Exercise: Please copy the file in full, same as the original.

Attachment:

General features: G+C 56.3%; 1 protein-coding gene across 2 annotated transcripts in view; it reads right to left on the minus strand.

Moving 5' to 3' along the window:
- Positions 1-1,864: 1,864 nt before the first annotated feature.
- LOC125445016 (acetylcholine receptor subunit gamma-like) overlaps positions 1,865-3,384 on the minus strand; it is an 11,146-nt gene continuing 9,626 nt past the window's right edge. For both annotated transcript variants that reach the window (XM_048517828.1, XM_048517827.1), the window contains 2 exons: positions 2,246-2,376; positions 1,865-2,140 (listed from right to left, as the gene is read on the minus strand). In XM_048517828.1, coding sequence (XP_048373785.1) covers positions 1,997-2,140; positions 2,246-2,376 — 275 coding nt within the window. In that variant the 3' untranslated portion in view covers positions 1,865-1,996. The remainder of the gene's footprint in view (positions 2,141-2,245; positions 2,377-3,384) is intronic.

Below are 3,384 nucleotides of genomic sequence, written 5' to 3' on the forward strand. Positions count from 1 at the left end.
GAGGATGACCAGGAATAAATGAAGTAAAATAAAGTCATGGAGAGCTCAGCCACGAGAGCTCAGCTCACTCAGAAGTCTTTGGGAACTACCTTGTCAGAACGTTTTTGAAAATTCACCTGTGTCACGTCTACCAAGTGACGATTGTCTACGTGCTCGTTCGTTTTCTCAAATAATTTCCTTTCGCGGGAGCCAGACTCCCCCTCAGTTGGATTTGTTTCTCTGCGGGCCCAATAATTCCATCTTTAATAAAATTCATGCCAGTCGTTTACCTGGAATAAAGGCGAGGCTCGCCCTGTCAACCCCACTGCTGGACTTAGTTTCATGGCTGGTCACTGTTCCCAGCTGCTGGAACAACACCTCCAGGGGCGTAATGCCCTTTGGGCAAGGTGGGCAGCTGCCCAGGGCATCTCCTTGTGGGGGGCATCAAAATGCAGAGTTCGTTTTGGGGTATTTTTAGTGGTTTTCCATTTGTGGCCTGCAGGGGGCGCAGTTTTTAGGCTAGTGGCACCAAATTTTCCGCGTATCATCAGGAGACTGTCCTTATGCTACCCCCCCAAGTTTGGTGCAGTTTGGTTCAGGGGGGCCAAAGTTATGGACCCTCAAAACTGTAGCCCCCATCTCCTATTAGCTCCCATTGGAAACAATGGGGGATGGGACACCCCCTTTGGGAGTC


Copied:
General features: G+C 56.3%; 1 protein-coding gene across 2 annotated transcripts in view; it reads right to left on the minus strand.

Moving 5' to 3' along the window:
- Positions 1-1,864: 1,864 nt before the first annotated feature.
- LOC125445016 (acetylcholine receptor subunit gamma-like) overlaps positions 1,865-3,384 on the minus strand; it is an 11,146-nt gene continuing 9,626 nt past the window's right edge. For both annotated transcript variants that reach the window (XM_048517828.1, XM_048517827.1), the window contains 2 exons: positions 2,246-2,376; positions 1,865-2,140 (listed from right to left, as the gene is read on the minus strand). In XM_048517828.1, coding sequence (XP_048373785.1) covers positions 1,997-2,140; positions 2,246-2,376 — 275 coding nt within the window. In that variant the 3' untranslated portion in view covers positions 1,865-1,996. The remainder of the gene's footprint in view (positions 2,141-2,245; positions 2,377-3,384) is intronic.

Below are 3,384 nucleotides of genomic sequence, written 5' to 3' on the forward strand. Positions count from 1 at the left end.
GAGGATGACCAGGAATAAATGAAGTAAAATAAAGTCATGGAGAGCTCAGCCACGAGAGCTCAGCTCACTCAGAAGTCTTTGGGAACTACCTTGTCAGAACGTTTTTGAAAATTCACCTGTGTCACGTCTACCAAGTGACGATTGTCTACGTGCTCGTTCGTTTTCTCAAATAATTTCCTTTCGCGGGAGCCAGACTCCCCCTCAGTTGGATTTGTTTCTCTGCGGGCCCAATAATTCCATCTTTAATAAAATTCATGCCAGTCGTTTACCTGGAATAAAGGCGAGGCTCGCCCTGTCAACCCCACTGCTGGACTTAGTTTCATGGCTGGTCACTGTTCCCAGCTGCTGGAACAACACCTCCAGGGGCGTAATGCCCTTTGGGCAAGGTGGGCAGCTGCCCAGGGCATCTCCTTGTGGGGGGCATCAAAATGCAGAGTTCGTTTTGGGGTATTTTTAGTGGTTTTCCATTTGTGGCCTGCAGGGGGCGCAGTTTTTAGGCTAGTGGCACCAAATTTTCCGCGTATCATCAGGAGACTGTCCTTATGCTACCCCCCCAAGTTTGGTGCAGTTTGGTTCAGGGGGGCCAAAGTTATGGACCCTCAAAACTGTAGCCCCCATCTCCTATTAGCTCCCATTGGAAACAATGGGGGATGGGACACCCCCTTTGGGAGTC